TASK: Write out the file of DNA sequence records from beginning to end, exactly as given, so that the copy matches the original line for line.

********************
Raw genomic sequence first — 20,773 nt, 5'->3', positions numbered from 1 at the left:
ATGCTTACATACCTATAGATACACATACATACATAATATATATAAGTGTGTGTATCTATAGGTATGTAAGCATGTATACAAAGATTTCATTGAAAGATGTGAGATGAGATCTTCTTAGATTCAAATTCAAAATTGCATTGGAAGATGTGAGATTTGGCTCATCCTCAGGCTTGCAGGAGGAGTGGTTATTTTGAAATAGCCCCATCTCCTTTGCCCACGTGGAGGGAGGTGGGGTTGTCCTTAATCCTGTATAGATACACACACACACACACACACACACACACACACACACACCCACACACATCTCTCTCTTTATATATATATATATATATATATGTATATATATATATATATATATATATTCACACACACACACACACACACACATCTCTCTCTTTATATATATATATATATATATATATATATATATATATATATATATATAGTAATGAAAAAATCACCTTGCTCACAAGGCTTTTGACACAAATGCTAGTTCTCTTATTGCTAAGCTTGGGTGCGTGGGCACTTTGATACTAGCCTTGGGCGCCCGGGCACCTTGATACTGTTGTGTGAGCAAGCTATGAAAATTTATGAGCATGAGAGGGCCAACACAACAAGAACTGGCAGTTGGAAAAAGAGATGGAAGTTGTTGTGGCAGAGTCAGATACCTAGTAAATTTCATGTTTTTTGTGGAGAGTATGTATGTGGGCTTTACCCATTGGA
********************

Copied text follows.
Raw genomic sequence first — 20,773 nt, 5'->3', positions numbered from 1 at the left:
ATGCTTACATACCTATAGATACACATACATACATAATATATATAAGTGTGTGTATCTATAGGTATGTAAGCATGTATACAAAGATTTCATTGAAAGATGTGAGATGAGATCTTCTTAGATTCAAATTCAAAATTGCATTGGAAGATGTGAGATTTGGCTCATCCTCAGGCTTGCAGGAGGAGTGGTTATTTTGAAATAGCCCCATCTCCTTTGCCCACGTGGAGGGAGGTGGGGTTGTCCTTAATCCTGTATAGATACACACACACACACACACACACACACACACACACACACCCACACACATCTCTCTCTTTATATATATATATATATATATATGTATATATATATATATATATATATATTCACACACACACACACACACACACATCTCTCTCTTTATATATATATATATATATATATATATATATATATATATATATATATAGTAATGAAAAAATCACCTTGCTCACAAGGCTTTTGACACAAATGCTAGTTCTCTTATTGCTAAGCTTGGGTGCGTGGGCACTTTGATACTAGCCTTGGGCGCCCGGGCACCTTGATACTGTTGTGTGAGCAAGCTATGAAAATTTATGAGCATGAGAGGGCCAACACAACAAGAACTGGCAGTTGGAAAAAGAGATGGAAGTTGTTGTGGCAGAGTCAGATACCTAGTAAATTTCATGTTTTTTGTGGAGAGTATGTATGTGGGCTTTACCCATTGGA